Two surveys released by Campus Philly indicates the partnership may have begun to achieve its hoped-for results. A survey the organization conducts at a festival it holds on the Benjamin Franklin Parkway every fall found that 65 percent of students polled last year said they are likely to stay in the region after they graduate. That’s up from 60 percent when the survey was first conducted in 2003.

An e-mail survey the organization conducts in spring had the percentage at 64 percent, up from 50 percent when it was first conducted in 2002.

Neither survey is statistically significant, but both drew from a wide-enough range of schools to make it likely that they’re reliable indicators of student sentiment, said Jonathan Grabelle Herrmann, Campus Philly’s executive director.

The analysis Sevin conducted in December found more evidence of the partnership’s success. Among its findings: Applications to schools that participated in an outreach effort called One Big Campus, which markets the area to prospective college students and their parents through a Web site, brochures and a magazine, grew to 83,500 last year from 74,000 in 2001.

Enrollment at schools that participated in One Big Campus increased 9.6 percent from 2001 to 2004. That compares to 6.8 percent for area schools that didn’t participate and 7.6 percent for other schools in Pennsylvania.

The effort to retain students has led to companies offering more than 4,100 internship opportunities at fairs held by CareerPhilly, Innovation Philadelphia’s effort to link students with employers. More than 2,000 internship opportunities have been posted on the CareerPhilly Web site.

jumpstart early education

College students know that a good education helps develop the skills necessary to succeed in today’s world. Because some kids need extra help to be academically successful, it is important that they are prepared for the challenges they will meet in school before even stepping foot in the door. That’s where Jumpstart comes in.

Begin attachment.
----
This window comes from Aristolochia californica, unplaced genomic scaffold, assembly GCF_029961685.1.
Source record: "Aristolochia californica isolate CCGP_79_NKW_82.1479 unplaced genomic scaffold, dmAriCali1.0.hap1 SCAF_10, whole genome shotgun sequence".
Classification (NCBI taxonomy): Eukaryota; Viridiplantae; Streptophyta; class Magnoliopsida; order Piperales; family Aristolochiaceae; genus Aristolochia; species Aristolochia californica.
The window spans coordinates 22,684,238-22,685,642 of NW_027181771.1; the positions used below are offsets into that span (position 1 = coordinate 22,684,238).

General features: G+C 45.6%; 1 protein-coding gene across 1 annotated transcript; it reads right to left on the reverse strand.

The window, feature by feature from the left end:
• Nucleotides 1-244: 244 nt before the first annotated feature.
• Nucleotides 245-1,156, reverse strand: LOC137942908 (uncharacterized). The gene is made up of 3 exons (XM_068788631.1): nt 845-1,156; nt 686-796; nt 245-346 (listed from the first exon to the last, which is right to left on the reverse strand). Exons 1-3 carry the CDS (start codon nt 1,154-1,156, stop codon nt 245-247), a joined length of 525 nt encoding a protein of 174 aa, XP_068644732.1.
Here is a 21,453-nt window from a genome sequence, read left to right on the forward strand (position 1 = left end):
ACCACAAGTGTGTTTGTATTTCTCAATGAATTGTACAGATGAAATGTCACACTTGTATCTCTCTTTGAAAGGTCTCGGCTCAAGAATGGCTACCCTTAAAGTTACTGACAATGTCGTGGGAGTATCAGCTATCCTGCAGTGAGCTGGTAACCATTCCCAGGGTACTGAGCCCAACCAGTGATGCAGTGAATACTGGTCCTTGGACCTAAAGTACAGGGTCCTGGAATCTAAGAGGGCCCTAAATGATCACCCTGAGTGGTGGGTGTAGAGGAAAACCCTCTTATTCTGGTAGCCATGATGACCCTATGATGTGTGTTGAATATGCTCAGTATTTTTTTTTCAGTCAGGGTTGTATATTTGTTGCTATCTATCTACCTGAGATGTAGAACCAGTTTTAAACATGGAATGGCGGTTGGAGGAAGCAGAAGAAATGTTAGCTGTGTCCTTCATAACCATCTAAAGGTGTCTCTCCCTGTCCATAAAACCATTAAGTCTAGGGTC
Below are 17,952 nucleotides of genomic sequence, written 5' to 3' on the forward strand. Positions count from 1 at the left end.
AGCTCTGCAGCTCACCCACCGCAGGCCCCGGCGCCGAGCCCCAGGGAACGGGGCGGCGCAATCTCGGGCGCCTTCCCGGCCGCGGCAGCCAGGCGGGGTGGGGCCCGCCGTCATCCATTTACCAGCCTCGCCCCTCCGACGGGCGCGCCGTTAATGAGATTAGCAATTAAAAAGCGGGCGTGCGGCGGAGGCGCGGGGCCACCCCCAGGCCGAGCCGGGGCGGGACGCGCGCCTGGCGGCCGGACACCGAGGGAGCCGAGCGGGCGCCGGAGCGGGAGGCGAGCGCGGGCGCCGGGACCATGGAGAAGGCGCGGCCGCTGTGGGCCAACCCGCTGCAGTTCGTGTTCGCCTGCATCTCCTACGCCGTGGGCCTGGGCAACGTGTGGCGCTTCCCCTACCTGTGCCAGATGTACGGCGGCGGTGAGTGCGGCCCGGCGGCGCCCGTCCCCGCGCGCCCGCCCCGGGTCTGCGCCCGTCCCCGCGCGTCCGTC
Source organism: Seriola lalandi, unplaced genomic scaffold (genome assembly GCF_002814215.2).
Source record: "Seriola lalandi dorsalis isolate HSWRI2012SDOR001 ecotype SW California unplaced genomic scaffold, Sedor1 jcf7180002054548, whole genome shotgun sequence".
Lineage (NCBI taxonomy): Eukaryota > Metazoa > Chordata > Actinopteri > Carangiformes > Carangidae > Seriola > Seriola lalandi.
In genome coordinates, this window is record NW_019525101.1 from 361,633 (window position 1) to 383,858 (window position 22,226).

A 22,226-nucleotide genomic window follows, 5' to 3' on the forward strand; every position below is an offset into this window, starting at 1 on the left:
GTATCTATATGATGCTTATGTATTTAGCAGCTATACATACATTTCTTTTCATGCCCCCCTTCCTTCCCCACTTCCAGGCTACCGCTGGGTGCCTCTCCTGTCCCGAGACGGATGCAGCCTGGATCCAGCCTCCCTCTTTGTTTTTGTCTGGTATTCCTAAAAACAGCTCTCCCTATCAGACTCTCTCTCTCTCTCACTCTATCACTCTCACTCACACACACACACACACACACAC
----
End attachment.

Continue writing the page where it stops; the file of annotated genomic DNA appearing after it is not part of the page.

Jumpstart was established in 1993 with the mission to “see the day when every child in America enters school prepared to succeed,” said Laura Colket, site manager for Jumpstart’s Philadelphia branch at Temple University.

“Jumpstart is a national organization that pairs college students with pre-schoolers from low-income households to help get them ready for school,” Colket said.

The organization partners with colleges and universities across the country to recruit students. It is now in its second year at Temple, and has become quite popular with students from all majors who share a common interest in helping young children succeed in school. This year 40 students were involved.

Jumpstart is an Americorps program, which means that students who participate must fulfill a total of 300 community service hours. According to Colket, students in the program work 10-12 hours per week. These include 60 hours of training sessions about early childhood education and cultural awareness, and working with the children in their classrooms for two-hour sessions twice per week.

Students also receive benefits for participating in the Americorps program. In addition to the chance to help young children, college students receive a work-study and educational award, which consists of a $1,000 voucher to be used for books or tuition.

Sessions are divided into three types of literacy and social activities: circle time, one-on-one reading time and choice time, in which the children can choose from a variety of activities.

Students fulfill a variety of positions within the program. Team leaders direct the corps members, whose main duty is to work one-on-one with a specific child. A volunteer coordinator works with the other student volunteers and organizes Jumpstart for a Day, an annual event held in April that raises awareness of the program, recruits new students and gets new children involved.